Conservation Conversations: A check list for short-term rentals |

Conservation Conversations: A check list for short-term rentals

Middle Park Conservation District

Now that the holiday and ski seasons are upon us, droves of tourists will be pouring into Grand County to enjoy our lovely winter weather (or lack thereof).

Some people like short-term rentals, some people don’t. However, the reality is that short-term rentals are a growing industry in both Grand and Summit counties, and they are probably not going away any time soon.

A short-term rental (also known as a vacation rental) is the nightly or weekly rental of dwellings, dwelling units, mobile homes, rooms or accommodations, excluding hotel and motels, for less than 30 consecutive days, including but not limited to single family dwellings, duplexes, multi-family dwellings, townhomes, condominiums, time share or similar dwellings.

Many hosting sites provide a service to clients listing their properties online for rent to wide audience groups online. Some examples include, but are not limited to VRBO, Airbnb, HomeAway, Trip Advisor, and many other vacation rental hosting sites.

All property owners desiring to engage in the short-term rental of a residence in unincorporated Grand County must apply for a short-term rental permit with the county (see link below). This permit must be obtained and renewed on an annual basis. Each town has its own regulations regarding STRs; thus, individuals living in town should contact their town government office.

Because some STR renters are new to the county and may not know the area like the locals, here are some suggested resources for guests to provide them (and your fellow neighbors) with the safest and most pleasant stay possible.

• Install a 911 reflective address sign at the end of the driveway for clear identification of your property for guests and emergency responders. Remember, guests may not be arriving during daylight hours.

• Clearly post the proper address (911 address) on the inside of the door in case of emergency. This should include the county road number if you live on a county road.

• Have a list of important numbers and websites easily available, including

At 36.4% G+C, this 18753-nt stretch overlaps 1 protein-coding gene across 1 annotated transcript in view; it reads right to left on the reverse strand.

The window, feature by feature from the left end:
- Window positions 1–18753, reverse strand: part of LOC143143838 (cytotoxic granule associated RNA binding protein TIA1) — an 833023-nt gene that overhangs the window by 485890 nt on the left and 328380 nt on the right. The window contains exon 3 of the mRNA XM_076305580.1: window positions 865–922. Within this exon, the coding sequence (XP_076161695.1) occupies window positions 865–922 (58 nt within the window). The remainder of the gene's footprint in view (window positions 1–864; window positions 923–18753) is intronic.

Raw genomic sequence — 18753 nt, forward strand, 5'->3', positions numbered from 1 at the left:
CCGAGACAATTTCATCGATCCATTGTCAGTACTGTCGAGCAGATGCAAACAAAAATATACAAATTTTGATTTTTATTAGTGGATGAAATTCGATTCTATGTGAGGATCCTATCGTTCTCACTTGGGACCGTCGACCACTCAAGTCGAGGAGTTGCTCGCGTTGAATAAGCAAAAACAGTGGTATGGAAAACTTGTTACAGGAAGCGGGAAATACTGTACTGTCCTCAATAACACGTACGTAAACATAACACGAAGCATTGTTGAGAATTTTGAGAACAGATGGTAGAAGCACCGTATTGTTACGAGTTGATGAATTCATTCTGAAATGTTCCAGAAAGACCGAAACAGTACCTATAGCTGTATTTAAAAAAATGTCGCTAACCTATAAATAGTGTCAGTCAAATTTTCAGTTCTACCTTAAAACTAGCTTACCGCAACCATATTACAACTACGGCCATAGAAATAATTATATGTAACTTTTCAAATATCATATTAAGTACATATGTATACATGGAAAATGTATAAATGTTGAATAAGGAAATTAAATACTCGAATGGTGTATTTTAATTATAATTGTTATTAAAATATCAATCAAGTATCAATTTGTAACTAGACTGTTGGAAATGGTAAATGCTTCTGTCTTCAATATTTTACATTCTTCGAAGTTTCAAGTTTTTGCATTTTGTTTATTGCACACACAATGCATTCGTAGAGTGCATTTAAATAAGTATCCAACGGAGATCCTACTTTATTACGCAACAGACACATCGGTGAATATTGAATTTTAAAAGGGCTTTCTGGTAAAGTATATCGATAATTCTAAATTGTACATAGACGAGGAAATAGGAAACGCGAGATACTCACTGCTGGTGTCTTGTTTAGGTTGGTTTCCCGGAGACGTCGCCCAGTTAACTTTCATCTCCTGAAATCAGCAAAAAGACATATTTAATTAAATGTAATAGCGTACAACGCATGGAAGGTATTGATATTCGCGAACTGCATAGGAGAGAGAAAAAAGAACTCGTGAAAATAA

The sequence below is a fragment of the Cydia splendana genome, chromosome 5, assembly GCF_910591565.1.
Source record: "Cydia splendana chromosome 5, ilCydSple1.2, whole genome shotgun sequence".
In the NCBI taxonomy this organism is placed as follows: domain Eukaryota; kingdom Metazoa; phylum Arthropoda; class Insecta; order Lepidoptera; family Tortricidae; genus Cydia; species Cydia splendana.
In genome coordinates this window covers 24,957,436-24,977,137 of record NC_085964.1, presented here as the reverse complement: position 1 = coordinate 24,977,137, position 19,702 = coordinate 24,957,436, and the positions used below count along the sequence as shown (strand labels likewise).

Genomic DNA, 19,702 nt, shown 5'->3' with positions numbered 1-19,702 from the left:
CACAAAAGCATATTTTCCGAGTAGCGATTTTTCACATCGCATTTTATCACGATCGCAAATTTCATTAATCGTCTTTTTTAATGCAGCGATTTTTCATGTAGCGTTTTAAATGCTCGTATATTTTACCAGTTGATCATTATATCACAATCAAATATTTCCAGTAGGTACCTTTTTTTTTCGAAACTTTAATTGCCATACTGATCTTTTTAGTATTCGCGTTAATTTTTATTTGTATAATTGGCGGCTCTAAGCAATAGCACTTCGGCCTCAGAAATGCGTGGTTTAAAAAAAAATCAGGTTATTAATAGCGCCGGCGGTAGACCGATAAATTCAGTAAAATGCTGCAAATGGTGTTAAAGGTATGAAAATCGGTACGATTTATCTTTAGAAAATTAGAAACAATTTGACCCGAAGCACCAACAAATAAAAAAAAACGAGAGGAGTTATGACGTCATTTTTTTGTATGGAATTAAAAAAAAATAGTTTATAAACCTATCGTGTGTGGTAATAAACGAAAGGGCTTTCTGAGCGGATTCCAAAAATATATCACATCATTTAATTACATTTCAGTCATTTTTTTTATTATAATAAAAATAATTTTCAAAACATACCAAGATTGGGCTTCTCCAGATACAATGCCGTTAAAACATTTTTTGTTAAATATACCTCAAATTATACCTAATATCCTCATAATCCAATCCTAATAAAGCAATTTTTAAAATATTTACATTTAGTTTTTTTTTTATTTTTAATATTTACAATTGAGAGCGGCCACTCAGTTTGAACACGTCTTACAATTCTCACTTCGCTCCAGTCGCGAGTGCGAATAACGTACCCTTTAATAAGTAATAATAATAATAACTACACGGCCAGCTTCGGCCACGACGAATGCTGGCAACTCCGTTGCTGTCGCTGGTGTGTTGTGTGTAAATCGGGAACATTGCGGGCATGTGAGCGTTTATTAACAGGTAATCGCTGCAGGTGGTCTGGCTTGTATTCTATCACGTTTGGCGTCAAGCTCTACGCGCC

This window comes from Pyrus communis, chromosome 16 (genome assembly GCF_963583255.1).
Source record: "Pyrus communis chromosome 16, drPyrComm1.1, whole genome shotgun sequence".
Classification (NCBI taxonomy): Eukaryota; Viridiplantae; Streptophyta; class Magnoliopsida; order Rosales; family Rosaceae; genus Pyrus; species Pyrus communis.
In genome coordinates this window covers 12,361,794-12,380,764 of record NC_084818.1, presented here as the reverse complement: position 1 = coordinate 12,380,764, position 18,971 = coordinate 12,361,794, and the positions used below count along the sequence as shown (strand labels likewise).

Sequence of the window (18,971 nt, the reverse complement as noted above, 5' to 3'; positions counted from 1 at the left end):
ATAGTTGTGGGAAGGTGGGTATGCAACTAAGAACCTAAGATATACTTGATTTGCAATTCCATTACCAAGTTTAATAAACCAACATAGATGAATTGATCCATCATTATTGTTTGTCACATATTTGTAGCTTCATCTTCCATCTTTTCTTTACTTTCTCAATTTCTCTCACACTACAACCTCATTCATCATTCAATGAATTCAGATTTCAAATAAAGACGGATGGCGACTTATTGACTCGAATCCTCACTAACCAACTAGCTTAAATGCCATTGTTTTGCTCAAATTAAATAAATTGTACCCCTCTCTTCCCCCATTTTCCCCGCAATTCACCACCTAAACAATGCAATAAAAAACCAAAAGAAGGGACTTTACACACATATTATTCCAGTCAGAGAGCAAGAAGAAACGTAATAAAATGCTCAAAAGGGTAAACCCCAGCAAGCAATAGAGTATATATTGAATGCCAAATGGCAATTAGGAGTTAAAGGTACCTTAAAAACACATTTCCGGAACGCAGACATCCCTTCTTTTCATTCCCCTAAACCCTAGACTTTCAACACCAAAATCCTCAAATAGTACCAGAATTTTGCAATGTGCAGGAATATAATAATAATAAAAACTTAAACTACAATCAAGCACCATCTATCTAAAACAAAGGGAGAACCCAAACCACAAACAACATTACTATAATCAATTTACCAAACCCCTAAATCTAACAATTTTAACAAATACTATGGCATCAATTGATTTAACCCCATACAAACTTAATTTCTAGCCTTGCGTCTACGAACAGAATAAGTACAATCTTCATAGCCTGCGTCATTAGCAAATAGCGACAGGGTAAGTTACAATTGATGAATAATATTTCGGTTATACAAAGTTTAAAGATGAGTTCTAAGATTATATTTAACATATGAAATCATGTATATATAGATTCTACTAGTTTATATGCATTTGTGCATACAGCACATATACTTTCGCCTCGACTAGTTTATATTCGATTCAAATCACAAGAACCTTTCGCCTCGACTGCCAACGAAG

1) the STR owner or a responsible party (24-hour contacts)

2) Dial 911 for emergencies (keep in mind that international guests may not be familiar with 911 as the emergency number)

3) Local hospitals, doctor’s offices, clinics, and urgent cares

4) Police and sheriff department non-emergent numbers

5) Fire Protection Districts

6) Chamber of Commerce Offices

7) Popular local tourist locations (including US Forest Service Office, Bureau of Land Management and Rocky Mountain National Park)

8) If there is public transportation available, info on the Public Transit routes/schedules

9) 511 or for road conditions and closures

• Post an emergency exit plan and highlight the location of fire extinguishers

• Make sure all smoke and carbon monoxide detectors are functioning and the batteries are good, and tell guests where extra batteries can be found, just in case the batteries die in the middle of the night and the alarm starts going off.

• Remind guests to check fire restrictions before lighting an outdoor fire and include the fire department’s number or a link to the county’s fire restrictions page

• Post applicable street parking rules (especially pertaining to winter snowplowing operations)

• If trash service is provided onsite, state when and where to put the trash out. Ensure that outdoor garbage bins are “bear-proof”

• Post the maximum occupancy of the short-term rental

• Post noise and disorderly conduct expectations — no person shall make, cause or permit unreasonable noise to be emitted from the short-term rental that is audible upon private premises in excess of the limits set forth in Title 25, Article 12 of the Colorado Revised Statutes or constitutes disorderly conduct under C.R.S. § 18-9-106

• Good Neighbor Guidelines are good guidelines that all renters should abide by. For a complete list of guidelines, go to

Grand County STR Department:

Material for this article came from Middle Park Conservation District’s “High Country Rural Living & Land Management” guide. This 64-page educational guide discusses all sorts of conservation topics for living in Grand County. Explore the guide at

Conservation Conversations

Conservation Conversations is a series brought to you by the Middle Park Conservation District, CSU Extension, Grand County Division of Natural Resources and Grand County Wildfire Council. Today’s article explores the conservation of Grand County’s tourism, charm, and friendly neighbor relations related to short-term rentals.

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